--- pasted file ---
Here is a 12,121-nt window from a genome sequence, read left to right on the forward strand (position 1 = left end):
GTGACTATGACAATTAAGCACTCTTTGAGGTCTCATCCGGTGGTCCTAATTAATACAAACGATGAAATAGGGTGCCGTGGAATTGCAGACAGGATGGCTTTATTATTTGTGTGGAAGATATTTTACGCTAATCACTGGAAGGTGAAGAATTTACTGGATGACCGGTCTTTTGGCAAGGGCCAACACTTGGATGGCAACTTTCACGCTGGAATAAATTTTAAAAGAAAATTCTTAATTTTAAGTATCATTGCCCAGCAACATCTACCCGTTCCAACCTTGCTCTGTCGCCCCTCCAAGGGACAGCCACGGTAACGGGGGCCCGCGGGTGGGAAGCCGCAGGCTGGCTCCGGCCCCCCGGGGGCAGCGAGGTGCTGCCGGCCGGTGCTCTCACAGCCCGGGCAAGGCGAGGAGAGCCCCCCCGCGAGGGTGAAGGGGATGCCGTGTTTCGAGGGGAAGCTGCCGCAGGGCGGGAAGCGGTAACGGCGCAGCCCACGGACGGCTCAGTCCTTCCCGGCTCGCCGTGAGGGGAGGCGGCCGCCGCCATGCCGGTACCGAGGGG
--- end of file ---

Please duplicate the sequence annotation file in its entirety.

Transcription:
Here is a 12,121-nt window from a genome sequence, read left to right on the forward strand (position 1 = left end):
GTGACTATGACAATTAAGCACTCTTTGAGGTCTCATCCGGTGGTCCTAATTAATACAAACGATGAAATAGGGTGCCGTGGAATTGCAGACAGGATGGCTTTATTATTTGTGTGGAAGATATTTTACGCTAATCACTGGAAGGTGAAGAATTTACTGGATGACCGGTCTTTTGGCAAGGGCCAACACTTGGATGGCAACTTTCACGCTGGAATAAATTTTAAAAGAAAATTCTTAATTTTAAGTATCATTGCCCAGCAACATCTACCCGTTCCAACCTTGCTCTGTCGCCCCTCCAAGGGACAGCCACGGTAACGGGGGCCCGCGGGTGGGAAGCCGCAGGCTGGCTCCGGCCCCCCGGGGGCAGCGAGGTGCTGCCGGCCGGTGCTCTCACAGCCCGGGCAAGGCGAGGAGAGCCCCCCCGCGAGGGTGAAGGGGATGCCGTGTTTCGAGGGGAAGCTGCCGCAGGGCGGGAAGCGGTAACGGCGCAGCCCACGGACGGCTCAGTCCTTCCCGGCTCGCCGTGAGGGGAGGCGGCCGCCGCCATGCCGGTACCGAGGGG